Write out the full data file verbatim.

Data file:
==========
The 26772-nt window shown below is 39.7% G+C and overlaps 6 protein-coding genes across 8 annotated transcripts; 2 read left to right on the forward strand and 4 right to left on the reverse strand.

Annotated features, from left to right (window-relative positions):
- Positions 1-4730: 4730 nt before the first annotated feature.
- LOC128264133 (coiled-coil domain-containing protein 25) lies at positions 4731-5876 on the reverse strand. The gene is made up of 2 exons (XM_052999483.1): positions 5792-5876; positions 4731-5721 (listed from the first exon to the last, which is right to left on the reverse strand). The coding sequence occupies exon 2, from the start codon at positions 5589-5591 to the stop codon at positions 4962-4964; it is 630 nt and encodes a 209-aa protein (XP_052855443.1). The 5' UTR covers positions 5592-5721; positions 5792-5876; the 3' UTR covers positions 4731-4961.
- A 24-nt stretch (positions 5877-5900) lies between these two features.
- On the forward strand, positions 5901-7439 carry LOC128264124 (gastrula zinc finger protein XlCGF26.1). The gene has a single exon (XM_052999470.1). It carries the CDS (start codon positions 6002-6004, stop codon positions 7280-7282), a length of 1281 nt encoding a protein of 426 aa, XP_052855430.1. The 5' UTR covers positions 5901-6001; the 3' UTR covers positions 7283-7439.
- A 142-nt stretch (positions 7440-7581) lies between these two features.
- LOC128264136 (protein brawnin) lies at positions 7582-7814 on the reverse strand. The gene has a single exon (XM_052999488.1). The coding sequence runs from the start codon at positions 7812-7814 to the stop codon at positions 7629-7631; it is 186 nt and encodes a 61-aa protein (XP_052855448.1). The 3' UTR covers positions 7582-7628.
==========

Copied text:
The 26772-nt window shown below is 39.7% G+C and overlaps 6 protein-coding genes across 8 annotated transcripts; 2 read left to right on the forward strand and 4 right to left on the reverse strand.

Annotated features, from left to right (window-relative positions):
- Positions 1-4730: 4730 nt before the first annotated feature.
- LOC128264133 (coiled-coil domain-containing protein 25) lies at positions 4731-5876 on the reverse strand. The gene is made up of 2 exons (XM_052999483.1): positions 5792-5876; positions 4731-5721 (listed from the first exon to the last, which is right to left on the reverse strand). The coding sequence occupies exon 2, from the start codon at positions 5589-5591 to the stop codon at positions 4962-4964; it is 630 nt and encodes a 209-aa protein (XP_052855443.1). The 5' UTR covers positions 5592-5721; positions 5792-5876; the 3' UTR covers positions 4731-4961.
- A 24-nt stretch (positions 5877-5900) lies between these two features.
- On the forward strand, positions 5901-7439 carry LOC128264124 (gastrula zinc finger protein XlCGF26.1). The gene has a single exon (XM_052999470.1). It carries the CDS (start codon positions 6002-6004, stop codon positions 7280-7282), a length of 1281 nt encoding a protein of 426 aa, XP_052855430.1. The 5' UTR covers positions 5901-6001; the 3' UTR covers positions 7283-7439.
- A 142-nt stretch (positions 7440-7581) lies between these two features.
- LOC128264136 (protein brawnin) lies at positions 7582-7814 on the reverse strand. The gene has a single exon (XM_052999488.1). The coding sequence runs from the start codon at positions 7812-7814 to the stop codon at positions 7629-7631; it is 186 nt and encodes a 61-aa protein (XP_052855448.1). The 3' UTR covers positions 7582-7628.